Alligator Tapetum Lucidum

American Alligator swimming at dusk; red glow from the tapetum lucidum in the eyes reflecting the camera flash. Okefenokee National Wildlife Refuge, Georgia. March 10, 2015. © Please don’t steal my images. Download and use legally at

Shining the spotlight from the bow of our john boat, shining specks materialized across the inky black waters within the searching beams of light. Although invisible with the unaided eye, the glowing red eyes revealed dozens upon dozens of alligators in the lake surrounding our boat. By pursuing the glowing eyes, we were there to capture, tag and release as many gators as we could that night. It was on that 1995 trip our ecology professor taught us the details of the tapetum lucidum.

Many animals have a reflective membrane in the eyes called the tapetum lucidum, which aids in night vision. The crystals in this incredibly designed membrane take the low light coming in through the eye and reflect it, thereby multiplying the amount of light passing through the retina. Built-in night vision!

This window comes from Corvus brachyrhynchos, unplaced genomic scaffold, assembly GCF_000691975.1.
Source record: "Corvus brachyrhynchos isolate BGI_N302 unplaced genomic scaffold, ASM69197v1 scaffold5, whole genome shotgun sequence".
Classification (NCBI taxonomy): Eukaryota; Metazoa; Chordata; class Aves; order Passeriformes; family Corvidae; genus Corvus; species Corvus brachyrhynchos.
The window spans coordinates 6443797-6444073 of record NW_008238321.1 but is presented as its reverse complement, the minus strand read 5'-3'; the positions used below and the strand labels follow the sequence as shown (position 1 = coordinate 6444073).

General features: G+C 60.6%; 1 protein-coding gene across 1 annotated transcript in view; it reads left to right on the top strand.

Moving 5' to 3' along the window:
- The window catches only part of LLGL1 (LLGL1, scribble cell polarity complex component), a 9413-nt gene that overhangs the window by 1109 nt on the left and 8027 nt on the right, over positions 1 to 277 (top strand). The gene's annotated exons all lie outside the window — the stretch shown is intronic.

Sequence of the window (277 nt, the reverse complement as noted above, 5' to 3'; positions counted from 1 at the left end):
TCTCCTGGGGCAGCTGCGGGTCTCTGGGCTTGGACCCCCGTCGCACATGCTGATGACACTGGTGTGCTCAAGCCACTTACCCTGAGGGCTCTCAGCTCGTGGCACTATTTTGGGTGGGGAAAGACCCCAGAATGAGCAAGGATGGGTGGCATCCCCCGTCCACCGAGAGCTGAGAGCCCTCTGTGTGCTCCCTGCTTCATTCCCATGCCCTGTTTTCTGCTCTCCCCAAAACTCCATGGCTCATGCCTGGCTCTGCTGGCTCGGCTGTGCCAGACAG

That same tapetum lucidum is what causes that annoying “red eye” in your indoor flash photographs of family and friends. But while in the Okefenokee, instead of spending post-production time on “red eye reduction,” I used it to my advantage. As a gator passed by at dusk, I set my camera for a decent nighttime exposure. And even though it was two far for my flash to fill the scene with light, I used just enough flash to cause intentional “red eye” on the alligator, thus producing an eerie, dragon-like appearance in the photograph.

iNaturalist observation:

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